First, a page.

Cricket fans left stunned as rare Aussie dismissal sparks heated debate
An extraordinary moment in Sydney club cricket left many questioning the difference between a long-range stumping and a runout.
A bizarre dismissal in Sydney club cricket has left fans asking for clarification on the difference between a long-range stumping and a runout. Northern District was cruising at 3-110 chasing 190 and in a strong position to record an unlikely qualifying final victory over leading NSW Premier League club Manly-Warringah when wicket-keeper Jay Lenton pulled something special from out of the box.
Gloving a leg-side delivery from NSW and Sydney Sixers all-rounder Jack Edwards, Lenton casually back-handed the ball towards the pitch from 20m behind the stumps. Incredibly, it hit middle stump with NDs top order batsman Lachlan Shaw out of his crease, sparking wild celebrations from Lenton and teammates.
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Manly went on to win the game after bowling their opposition out 35 runs short of the winning target. But the big question after the game surrounded the official ruling on Lenton's quick-thinking dismissal.
Was it a run out or was it a stumping? The official match scorers originally had it down as a run out, robbing Edwards of a 10-wicket haul for the match.
But after a conversation with the umpires at stumps, the dismissal was eventually changed from a runout to a stumping and Edwards had his 10 scalps thanks to Lenton's ingenuity.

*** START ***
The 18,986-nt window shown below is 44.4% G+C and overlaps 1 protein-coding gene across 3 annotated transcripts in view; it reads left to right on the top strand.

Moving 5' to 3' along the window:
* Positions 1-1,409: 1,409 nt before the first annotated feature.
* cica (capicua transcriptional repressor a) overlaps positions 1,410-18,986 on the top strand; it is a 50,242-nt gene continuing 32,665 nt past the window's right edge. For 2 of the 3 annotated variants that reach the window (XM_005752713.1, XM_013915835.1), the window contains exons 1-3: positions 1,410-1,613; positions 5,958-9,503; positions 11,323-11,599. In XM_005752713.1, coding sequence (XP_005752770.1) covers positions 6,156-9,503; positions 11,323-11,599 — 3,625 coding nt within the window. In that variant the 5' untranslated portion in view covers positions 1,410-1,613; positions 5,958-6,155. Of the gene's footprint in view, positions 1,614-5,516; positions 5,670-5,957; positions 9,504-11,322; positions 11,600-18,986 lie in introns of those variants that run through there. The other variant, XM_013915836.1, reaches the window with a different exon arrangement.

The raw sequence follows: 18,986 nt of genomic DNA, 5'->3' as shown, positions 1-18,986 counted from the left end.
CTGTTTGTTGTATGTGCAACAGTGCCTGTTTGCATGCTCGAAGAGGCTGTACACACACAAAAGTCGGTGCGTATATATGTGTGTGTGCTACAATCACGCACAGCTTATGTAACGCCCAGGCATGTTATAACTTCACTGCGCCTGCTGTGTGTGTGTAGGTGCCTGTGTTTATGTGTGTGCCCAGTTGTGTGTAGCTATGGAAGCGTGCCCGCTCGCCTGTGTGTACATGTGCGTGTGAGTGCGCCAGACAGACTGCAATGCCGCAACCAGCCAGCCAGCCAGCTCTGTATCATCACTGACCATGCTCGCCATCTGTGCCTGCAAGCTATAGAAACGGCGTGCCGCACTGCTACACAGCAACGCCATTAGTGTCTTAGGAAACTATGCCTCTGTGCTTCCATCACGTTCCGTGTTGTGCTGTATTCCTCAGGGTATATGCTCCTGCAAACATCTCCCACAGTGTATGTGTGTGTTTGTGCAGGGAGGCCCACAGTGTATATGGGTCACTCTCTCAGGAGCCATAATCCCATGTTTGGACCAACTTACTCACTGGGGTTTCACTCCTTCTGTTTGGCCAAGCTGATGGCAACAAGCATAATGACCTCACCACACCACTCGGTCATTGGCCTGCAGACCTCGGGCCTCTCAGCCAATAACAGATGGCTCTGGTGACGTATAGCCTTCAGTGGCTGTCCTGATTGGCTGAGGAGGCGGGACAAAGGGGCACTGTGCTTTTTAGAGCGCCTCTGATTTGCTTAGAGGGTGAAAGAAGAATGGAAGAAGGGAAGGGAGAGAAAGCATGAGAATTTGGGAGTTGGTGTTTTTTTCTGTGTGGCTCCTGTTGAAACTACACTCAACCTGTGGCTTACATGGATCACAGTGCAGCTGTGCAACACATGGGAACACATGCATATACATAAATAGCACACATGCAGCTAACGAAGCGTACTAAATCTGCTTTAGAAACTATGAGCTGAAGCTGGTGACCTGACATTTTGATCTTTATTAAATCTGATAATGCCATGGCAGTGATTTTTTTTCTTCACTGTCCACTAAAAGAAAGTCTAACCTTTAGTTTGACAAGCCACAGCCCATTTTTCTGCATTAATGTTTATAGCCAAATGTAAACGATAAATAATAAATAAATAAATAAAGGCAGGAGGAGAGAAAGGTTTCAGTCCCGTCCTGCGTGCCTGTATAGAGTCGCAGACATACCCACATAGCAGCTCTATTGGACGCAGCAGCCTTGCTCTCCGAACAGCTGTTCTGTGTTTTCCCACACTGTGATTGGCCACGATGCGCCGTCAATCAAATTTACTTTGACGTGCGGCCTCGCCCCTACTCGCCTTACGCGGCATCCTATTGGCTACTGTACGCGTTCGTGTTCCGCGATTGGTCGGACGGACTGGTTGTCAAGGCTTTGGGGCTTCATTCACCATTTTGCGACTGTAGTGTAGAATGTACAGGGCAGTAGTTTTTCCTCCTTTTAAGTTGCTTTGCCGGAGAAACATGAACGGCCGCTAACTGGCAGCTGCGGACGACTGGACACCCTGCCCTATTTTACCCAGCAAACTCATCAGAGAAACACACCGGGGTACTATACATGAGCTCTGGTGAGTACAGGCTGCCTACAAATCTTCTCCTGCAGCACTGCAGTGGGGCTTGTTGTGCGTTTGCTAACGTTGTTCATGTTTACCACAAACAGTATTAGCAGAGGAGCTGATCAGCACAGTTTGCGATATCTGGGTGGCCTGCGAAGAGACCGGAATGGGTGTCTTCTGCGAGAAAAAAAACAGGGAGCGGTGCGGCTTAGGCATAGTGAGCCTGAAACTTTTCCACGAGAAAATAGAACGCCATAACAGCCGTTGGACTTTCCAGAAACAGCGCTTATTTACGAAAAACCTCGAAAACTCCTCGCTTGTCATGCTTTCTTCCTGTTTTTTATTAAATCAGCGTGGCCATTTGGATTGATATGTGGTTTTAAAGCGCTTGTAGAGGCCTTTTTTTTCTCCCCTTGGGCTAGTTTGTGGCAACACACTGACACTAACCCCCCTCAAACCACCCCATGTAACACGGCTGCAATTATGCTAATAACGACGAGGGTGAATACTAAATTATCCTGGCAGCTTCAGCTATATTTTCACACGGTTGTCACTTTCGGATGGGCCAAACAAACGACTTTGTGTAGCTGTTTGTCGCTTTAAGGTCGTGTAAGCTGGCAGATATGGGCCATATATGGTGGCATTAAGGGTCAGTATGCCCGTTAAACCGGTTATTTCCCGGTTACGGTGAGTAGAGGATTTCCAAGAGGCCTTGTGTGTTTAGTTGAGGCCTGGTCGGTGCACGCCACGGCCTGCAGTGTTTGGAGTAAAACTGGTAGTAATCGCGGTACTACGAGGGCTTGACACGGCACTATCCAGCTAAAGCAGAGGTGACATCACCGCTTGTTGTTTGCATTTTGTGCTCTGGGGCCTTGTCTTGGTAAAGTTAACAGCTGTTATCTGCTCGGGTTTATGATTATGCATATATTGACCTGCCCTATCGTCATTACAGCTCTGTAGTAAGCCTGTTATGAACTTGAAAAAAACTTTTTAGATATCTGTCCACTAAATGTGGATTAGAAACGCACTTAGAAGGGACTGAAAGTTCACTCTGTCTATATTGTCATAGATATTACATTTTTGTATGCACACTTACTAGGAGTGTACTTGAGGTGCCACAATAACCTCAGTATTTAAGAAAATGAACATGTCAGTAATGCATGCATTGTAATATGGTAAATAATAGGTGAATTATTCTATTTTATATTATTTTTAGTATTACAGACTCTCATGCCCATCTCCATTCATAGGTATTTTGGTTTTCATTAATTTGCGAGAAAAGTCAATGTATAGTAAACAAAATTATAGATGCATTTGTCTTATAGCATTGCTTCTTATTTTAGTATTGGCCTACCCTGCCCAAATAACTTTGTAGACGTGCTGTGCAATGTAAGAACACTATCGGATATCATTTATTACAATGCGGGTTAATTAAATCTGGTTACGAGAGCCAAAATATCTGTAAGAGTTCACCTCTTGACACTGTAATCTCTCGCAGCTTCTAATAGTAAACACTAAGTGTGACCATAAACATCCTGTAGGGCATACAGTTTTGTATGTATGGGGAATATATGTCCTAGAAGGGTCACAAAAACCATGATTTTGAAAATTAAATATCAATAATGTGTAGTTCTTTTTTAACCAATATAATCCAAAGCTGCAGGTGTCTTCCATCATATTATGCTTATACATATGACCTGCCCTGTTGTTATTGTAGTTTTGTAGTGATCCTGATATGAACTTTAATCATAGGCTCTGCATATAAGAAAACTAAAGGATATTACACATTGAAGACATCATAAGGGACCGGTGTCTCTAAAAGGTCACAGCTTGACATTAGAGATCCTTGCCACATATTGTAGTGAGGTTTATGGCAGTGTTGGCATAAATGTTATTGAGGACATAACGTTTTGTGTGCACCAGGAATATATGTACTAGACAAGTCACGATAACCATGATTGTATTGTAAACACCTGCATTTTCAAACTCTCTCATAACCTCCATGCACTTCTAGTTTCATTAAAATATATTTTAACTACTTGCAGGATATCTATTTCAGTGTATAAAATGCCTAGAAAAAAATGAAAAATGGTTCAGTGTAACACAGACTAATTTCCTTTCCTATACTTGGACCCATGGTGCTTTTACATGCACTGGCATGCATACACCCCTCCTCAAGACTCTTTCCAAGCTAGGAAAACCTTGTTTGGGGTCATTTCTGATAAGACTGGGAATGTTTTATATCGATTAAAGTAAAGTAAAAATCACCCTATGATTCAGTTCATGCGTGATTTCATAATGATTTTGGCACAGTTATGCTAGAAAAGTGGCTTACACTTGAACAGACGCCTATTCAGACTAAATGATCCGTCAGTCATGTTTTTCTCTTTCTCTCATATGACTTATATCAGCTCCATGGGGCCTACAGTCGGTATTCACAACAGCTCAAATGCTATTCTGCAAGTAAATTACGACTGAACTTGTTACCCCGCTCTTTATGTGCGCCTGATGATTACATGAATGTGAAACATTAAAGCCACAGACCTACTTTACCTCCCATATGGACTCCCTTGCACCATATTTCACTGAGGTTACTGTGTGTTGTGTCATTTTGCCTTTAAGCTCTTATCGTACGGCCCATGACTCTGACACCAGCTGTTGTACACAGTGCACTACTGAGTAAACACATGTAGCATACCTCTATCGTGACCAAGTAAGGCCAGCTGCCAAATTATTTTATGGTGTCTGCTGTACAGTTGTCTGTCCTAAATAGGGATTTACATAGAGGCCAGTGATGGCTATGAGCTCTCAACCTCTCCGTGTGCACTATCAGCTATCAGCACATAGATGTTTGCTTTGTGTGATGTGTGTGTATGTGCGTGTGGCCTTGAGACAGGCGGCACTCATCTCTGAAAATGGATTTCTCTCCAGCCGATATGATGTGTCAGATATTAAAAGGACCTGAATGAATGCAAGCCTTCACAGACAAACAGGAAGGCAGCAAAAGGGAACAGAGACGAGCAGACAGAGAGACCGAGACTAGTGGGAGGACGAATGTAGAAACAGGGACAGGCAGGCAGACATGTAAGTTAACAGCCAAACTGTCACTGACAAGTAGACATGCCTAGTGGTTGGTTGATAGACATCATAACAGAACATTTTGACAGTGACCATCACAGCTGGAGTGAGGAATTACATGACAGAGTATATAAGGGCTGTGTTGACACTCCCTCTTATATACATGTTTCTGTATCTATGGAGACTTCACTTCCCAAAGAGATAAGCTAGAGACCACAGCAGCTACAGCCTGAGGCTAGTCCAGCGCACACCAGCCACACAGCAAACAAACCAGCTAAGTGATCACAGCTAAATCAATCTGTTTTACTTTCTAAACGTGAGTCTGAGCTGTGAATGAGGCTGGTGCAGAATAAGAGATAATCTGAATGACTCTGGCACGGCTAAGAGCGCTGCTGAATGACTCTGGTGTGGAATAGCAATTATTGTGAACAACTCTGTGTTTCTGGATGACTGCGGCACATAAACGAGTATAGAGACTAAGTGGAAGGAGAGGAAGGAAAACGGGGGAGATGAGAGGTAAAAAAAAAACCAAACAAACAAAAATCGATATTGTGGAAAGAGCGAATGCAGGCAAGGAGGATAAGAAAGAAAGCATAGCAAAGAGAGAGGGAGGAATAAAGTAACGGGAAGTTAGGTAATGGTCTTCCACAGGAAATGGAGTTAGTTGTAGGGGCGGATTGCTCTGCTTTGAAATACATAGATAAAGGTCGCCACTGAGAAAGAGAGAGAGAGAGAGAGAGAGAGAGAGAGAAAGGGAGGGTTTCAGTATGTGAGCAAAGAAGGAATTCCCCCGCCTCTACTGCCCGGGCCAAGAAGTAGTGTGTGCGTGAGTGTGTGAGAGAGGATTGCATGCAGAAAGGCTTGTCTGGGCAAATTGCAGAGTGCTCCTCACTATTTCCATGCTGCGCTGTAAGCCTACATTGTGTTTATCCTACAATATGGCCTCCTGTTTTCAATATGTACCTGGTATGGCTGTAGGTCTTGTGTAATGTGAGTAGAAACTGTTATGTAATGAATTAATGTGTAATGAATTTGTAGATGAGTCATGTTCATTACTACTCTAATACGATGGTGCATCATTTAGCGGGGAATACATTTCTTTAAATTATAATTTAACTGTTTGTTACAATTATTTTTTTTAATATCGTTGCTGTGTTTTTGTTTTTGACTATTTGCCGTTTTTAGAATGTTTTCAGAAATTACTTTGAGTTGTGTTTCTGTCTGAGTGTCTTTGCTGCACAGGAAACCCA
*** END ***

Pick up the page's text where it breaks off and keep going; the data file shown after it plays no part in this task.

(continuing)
Jay Lenton speaks out about unusual dismissal
The keeper told Yahoo Sport Australia: "I noticed he moved forward a bit and I threw the ball in hope more than anything…I didn’t think of it working at all. As soon as it hit the stumps it all clicked that it might just be out and it was.
"There was a bit of confusion (about the mode of dismissal) and the scorers had it down as a run out, but it was definitely a stumping and they changed it. I've had a few stumpings in my career but nothing like that."
Former Test umpire and member of the MCC laws committee, Simon Taufel, confirmed the correct call had eventually been made on the dismissal. He told us: "Spot on (it was a stumping).
"I've seen a few of these, normally when the batter is not thinking and doesn’t stay in the crease/moment. If the umpire deems no run is being attempted, it is a stumping."
Stop it @JayLenton!
— Callum Ferguson (@calferguson12) March 20, 2023
Run out, not a stumping IMO...
— LostIn84 (@DavidNeyland2) March 20, 2023
Does that go down as stumping or run out?
— Pyjama Cricket (@JonnyChaps) March 20, 2023
They just keep getting better
— replyguy (@DamianMcilroy) March 20, 2023
Isnt this a stumping?
— Mayank Doshi (@doshimayank) March 20, 2023
That has to be stumped not runout. Not attempting a run. Answer to original question- No never!
— Shalal Sadullah (@cricketmadmedic) March 20, 2023
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